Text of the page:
Alaska, meaning “Great Land,” is a land of mystery and beauty, one-fifth the size of the continental USA. Amid the wonder of the “Great Land,” there remains a great need to share Jesus Christ among the urban and rural populations and in the bush villages of Alaska.
Principal religions are Russian Orthodox, Roman Catholicism, and various Protestant groups.
Baptist Mid-Missions entered Alaska with the ministry of Miss Violet Able. A missionary couple began the first church-planting ministry in Homer in 1950. Since those early days, churches have been established in 13 communities.
Currently, Baptist Mid-Missions has five mission works ranging from the large city of Juneau to smaller towns and village ministry.
The Alaska Field Council operates separately from the North America Field Council due to geographic and cultural distance.
Reaching the bush of Alaska presents the greatest challenge to missions in the next several years. Because they are not connected to the road system, bush villages are accessible only by airplane. Hundreds of these villages are without a gospel witness. A special call of God is required to this slow, often isolated, and difficult ministry. These villages may never support an indigenous church, yet the gospel must be proclaimed to them. In addition, several small communities in rural Alaska that are on the road system could support a church plant.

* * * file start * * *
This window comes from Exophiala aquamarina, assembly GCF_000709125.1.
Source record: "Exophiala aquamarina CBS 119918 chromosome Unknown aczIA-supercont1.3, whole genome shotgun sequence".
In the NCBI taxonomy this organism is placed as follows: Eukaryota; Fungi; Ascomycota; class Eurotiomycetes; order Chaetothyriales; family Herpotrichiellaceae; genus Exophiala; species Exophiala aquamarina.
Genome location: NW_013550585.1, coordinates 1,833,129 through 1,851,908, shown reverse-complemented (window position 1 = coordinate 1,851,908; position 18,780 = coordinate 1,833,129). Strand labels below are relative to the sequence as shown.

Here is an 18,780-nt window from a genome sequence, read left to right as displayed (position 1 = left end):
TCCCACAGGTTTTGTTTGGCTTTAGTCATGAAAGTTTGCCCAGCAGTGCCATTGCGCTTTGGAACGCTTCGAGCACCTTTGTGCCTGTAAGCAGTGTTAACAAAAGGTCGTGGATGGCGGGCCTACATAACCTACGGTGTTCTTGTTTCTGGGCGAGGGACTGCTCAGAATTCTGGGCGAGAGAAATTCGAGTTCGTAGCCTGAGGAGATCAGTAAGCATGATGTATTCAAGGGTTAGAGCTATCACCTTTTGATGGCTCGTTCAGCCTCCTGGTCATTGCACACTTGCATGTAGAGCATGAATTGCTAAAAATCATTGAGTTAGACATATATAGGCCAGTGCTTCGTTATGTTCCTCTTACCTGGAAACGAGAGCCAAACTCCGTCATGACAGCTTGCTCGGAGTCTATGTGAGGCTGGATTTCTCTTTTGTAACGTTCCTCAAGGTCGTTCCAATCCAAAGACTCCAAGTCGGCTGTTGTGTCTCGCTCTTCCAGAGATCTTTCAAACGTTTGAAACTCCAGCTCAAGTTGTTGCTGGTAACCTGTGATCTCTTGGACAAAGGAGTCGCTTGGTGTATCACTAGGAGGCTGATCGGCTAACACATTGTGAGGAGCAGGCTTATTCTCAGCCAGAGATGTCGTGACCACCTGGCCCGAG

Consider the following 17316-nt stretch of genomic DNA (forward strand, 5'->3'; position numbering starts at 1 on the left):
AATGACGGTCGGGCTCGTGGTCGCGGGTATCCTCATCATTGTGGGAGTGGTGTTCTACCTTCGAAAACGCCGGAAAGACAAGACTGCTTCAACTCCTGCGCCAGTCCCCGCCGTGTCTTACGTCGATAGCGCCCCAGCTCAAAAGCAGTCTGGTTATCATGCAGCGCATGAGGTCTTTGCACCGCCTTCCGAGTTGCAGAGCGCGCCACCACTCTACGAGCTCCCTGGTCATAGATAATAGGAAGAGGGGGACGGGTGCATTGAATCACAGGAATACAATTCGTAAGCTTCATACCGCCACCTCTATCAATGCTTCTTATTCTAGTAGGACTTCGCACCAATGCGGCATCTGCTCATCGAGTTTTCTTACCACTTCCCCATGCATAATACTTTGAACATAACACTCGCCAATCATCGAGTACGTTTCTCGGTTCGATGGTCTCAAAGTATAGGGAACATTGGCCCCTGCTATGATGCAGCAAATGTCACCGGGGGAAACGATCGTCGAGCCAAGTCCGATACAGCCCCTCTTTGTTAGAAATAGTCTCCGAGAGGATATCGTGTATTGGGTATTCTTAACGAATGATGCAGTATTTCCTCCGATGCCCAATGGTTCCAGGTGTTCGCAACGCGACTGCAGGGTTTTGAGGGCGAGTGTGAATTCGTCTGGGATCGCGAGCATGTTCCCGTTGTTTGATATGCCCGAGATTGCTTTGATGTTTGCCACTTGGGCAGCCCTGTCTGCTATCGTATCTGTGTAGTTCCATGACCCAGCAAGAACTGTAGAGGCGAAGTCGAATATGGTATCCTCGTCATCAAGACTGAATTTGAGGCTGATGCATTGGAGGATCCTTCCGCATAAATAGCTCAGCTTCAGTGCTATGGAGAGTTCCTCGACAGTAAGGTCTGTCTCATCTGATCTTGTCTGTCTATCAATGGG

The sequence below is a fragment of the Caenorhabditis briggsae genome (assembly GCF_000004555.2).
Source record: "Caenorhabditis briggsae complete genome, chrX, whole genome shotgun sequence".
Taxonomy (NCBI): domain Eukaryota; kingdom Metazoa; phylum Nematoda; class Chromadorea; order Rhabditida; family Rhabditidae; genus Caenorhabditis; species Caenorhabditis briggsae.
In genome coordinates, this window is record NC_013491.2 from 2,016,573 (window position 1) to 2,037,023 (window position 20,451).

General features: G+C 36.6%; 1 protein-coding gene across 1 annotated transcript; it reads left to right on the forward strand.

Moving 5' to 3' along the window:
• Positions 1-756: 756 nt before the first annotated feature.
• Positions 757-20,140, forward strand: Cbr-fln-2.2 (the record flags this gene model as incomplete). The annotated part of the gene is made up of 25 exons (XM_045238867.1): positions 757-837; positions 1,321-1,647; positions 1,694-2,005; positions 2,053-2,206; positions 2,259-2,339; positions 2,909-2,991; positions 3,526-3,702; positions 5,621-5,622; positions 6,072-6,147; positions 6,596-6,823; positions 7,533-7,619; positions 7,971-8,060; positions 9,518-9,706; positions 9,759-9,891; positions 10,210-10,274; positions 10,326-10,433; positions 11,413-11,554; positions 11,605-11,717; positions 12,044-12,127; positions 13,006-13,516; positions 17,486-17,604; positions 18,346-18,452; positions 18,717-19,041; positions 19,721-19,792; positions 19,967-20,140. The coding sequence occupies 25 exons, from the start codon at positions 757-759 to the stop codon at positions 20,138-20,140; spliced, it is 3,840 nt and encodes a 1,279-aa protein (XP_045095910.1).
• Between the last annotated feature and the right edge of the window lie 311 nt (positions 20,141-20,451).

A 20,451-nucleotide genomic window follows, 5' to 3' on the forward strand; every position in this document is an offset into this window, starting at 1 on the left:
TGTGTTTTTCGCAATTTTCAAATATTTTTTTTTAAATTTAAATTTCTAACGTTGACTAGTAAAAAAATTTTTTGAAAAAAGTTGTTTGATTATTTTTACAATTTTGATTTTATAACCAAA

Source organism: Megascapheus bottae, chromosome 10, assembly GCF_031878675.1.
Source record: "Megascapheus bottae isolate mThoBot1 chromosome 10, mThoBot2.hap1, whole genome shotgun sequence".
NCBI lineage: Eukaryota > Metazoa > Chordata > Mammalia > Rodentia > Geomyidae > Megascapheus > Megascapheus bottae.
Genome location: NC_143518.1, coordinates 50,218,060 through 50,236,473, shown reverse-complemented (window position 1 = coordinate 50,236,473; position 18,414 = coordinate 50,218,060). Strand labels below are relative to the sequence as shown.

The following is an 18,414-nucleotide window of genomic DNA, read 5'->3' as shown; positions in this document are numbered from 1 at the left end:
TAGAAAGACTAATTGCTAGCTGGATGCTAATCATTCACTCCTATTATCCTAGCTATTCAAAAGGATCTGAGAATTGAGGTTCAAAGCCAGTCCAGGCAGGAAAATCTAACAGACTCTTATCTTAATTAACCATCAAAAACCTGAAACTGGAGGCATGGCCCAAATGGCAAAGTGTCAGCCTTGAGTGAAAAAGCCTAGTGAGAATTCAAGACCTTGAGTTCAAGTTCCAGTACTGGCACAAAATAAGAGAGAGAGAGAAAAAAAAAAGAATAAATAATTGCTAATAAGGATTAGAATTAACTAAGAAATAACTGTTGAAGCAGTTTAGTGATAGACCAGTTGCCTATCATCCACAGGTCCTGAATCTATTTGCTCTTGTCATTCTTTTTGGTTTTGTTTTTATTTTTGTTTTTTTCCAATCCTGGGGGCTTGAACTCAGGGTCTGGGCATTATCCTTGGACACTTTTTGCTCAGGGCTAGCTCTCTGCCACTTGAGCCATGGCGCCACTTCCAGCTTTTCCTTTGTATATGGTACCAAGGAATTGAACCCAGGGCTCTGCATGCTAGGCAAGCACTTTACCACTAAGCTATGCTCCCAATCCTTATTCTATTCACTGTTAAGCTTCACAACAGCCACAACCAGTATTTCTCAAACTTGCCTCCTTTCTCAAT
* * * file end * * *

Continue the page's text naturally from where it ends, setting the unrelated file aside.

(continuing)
Southeast Alaska is also needy. Amphibious planes have been used in the past to reach the many logging camps and villages in this region. However, at this time no missionary pilot is available for this ministry.
Most of the population centers on the road system now have established works. However, Anchorage and Fairbanks have the potential to support another church plant.
Church planters are needed to reach out to people in Alaska's population centers and bush regions.